When the 2020 Mercedes-Benz GLE crossover reaches dealerships in spring 2019 it will launch an innovative new feature for the luxury automaker: an intelligent suspension package called E-Active Body Control.
E-Active Body Control links with the GLE’s air suspension system to individually control the springs and dampers at each wheel. The system provides a smooth ride with a wide variety of additional features—and even a few tricks.
Here is how E-Active Body Control works and what benefits it brings to the table:
What is E-Active Body Control?
E-Active Body Control is an active suspension system that controls the vehicle’s air suspension. It adjusts the suspension at each wheel individually to enhance ride quality. An internal control unit acts as the system’s “brain,” reading the road to send commands to each wheel based on road conditions and driving style. E-Active is the first suspension that can control the spring and damping forces at each wheel, according to Mercedes.
What is powering E-Active Body Control?
The 2020 GLE has a 48-volt, mild hybrid system. The mild hybrid debuted on the Mercedes CLS four-door coupe and will be included on future SUV models. One of the system’s functions is to provide power to E-Active Body Control. Hydraulic lines connect the 48-volt system to the dampers, allowing them to increase or decrease pressure and raise or lower the vehicle on command. This prevents the GLE’s traditional 12-volt battery from shouldering the load and becoming overworked.
How does E-Active Body Control drive?
On the road, E-Active is immediately noticeable. The dampers are constantly working to smooth imperfections in the road. The driver can feel the system reacts to each steering input, adjusting each corner of the vehicle as it rides along. Its motions are sometimes unexpected and can feel excessive, but the result is positive overall. Passengers will feel a ride that is simply smooth.
E-Active adjusts depending on the drive mode, with settings that range from the softer Eco and Comfort to the stiffer Sport and Sport Plus. There is also Curve, which tilts the GLE into a corner the way a motorcycle leans into turns. More than a gimmick, Curve works – the sensation can be surprising and exhilarating even after miles of use. But it’s only for the twisties. On straight roads it delivers unnecessary jiggle at the slightest dip.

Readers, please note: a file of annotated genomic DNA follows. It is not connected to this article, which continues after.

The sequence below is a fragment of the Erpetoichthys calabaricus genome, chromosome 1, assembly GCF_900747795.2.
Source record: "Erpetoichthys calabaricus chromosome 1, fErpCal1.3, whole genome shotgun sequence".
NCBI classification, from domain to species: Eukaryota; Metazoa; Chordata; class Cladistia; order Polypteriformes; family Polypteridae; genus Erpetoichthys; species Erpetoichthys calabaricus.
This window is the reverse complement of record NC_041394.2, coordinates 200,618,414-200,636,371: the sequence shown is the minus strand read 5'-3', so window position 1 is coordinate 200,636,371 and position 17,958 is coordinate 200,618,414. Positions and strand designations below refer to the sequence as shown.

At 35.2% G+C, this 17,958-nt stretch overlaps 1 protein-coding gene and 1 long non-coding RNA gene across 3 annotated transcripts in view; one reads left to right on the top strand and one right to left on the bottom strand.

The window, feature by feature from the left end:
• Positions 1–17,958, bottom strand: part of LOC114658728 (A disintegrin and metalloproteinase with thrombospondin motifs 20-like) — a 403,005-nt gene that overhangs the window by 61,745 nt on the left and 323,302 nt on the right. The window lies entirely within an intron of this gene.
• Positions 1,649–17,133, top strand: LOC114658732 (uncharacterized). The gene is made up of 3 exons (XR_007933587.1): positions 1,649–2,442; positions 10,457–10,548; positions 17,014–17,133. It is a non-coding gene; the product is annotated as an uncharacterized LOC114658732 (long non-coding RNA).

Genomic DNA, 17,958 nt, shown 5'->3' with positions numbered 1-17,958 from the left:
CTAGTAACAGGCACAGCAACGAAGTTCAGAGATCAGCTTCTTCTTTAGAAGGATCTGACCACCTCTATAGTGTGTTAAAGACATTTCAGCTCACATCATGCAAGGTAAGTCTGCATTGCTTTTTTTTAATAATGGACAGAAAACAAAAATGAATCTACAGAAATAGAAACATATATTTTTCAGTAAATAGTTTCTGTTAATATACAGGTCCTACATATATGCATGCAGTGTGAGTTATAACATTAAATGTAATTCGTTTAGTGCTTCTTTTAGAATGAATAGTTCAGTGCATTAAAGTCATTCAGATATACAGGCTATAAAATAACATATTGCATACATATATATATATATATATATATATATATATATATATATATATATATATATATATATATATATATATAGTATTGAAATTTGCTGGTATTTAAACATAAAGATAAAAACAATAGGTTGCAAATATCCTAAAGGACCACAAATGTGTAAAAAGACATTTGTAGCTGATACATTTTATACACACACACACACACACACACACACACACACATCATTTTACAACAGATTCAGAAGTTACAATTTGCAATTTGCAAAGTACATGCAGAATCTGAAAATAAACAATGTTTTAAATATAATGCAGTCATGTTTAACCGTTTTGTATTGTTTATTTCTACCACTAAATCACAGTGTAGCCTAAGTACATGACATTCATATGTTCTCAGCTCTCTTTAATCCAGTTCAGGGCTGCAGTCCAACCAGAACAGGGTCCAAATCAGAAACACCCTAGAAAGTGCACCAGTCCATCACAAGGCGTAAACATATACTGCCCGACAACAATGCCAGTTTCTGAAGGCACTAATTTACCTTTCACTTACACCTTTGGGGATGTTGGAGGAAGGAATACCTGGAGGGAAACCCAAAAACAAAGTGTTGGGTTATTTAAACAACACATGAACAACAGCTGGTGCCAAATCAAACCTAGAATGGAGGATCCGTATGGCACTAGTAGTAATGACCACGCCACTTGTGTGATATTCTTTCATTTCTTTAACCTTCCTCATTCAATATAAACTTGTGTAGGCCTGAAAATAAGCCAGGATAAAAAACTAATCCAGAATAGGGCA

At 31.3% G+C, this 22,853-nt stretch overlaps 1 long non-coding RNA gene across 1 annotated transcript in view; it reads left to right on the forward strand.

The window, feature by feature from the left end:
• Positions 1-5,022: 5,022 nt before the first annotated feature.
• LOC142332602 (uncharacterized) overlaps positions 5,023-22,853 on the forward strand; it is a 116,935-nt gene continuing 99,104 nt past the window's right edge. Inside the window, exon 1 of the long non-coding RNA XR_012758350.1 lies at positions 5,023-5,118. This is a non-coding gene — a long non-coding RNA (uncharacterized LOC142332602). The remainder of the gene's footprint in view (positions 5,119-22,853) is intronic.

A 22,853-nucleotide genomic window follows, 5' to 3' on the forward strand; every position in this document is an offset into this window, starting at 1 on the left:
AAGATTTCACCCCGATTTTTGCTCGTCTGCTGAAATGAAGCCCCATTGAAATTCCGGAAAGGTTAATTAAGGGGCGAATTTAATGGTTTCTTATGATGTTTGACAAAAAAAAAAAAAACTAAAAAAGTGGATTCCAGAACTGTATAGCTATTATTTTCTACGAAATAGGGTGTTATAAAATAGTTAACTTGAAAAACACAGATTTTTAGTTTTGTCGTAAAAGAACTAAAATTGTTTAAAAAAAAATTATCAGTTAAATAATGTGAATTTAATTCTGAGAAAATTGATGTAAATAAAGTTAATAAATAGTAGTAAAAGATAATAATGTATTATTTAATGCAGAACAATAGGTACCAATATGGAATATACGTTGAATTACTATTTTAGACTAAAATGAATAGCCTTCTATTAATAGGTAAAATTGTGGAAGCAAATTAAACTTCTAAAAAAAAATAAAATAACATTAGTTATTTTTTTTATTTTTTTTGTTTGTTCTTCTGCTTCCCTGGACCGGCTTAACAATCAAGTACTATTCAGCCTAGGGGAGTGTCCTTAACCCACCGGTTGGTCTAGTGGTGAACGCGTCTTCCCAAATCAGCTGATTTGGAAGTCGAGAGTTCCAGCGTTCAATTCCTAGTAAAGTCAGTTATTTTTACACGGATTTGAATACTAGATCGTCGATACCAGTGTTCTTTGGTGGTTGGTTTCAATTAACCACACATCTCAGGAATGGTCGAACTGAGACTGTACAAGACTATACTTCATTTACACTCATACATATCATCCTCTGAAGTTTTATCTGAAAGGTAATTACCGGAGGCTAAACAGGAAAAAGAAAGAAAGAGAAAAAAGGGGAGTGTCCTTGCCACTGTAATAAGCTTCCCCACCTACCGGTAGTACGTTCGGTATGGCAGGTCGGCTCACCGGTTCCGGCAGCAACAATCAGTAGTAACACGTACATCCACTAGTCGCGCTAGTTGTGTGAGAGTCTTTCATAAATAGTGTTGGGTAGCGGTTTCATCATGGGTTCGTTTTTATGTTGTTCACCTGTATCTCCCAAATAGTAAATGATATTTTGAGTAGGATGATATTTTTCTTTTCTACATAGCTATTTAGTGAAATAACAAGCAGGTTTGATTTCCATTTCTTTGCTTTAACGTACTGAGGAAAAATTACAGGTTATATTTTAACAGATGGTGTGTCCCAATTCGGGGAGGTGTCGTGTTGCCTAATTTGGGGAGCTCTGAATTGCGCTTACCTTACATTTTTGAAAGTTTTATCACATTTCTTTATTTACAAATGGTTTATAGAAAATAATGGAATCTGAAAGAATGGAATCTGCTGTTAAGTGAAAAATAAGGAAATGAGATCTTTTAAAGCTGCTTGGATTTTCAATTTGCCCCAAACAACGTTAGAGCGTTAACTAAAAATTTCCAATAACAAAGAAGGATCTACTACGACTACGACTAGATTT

How does E-Active Body Control affect off-roading?
There is also an off-road drive setting. It lifts the GLE into the air to increase ground clearance and makes the vehicle capable of fording rivers nearly 2 feet deep. Off-Road also unlocks an eye-catching behavior called free-driving mode.
In case the GLE is stuck in sand or mud, free-driving mode compresses and releases the dampers so the suspension bounces until the vehicle can regain traction and escape. Mercedes showed a clip of free-driving mode working in deep sand, but no such traps arose in two days of test driving. Instead, free-driving mode was used for laughs and social media posts. Trucks.com recommends keeping a recovery system, such as Maxtrax sand ladders, handy if you plan to encounter deep sand or mud.
Will E-Active Body Control be reliable?
Air suspensions are notoriously troublesome when it comes to reliability. And the E-Active Body Control system – its myriad pumps, hydraulic lines, ECUs and the 48-volt battery – present many opportunities for something to go wrong. Mercedes says it has tested extensively to ensure quality control. Prototype vehicles conducted 1.5 million kilometers, or nearly 1 million miles, of testing E-Active in different locations around the world without any equipment failures, said Andreas Zygan, chief engineer for Mercedes-Benz SUVs.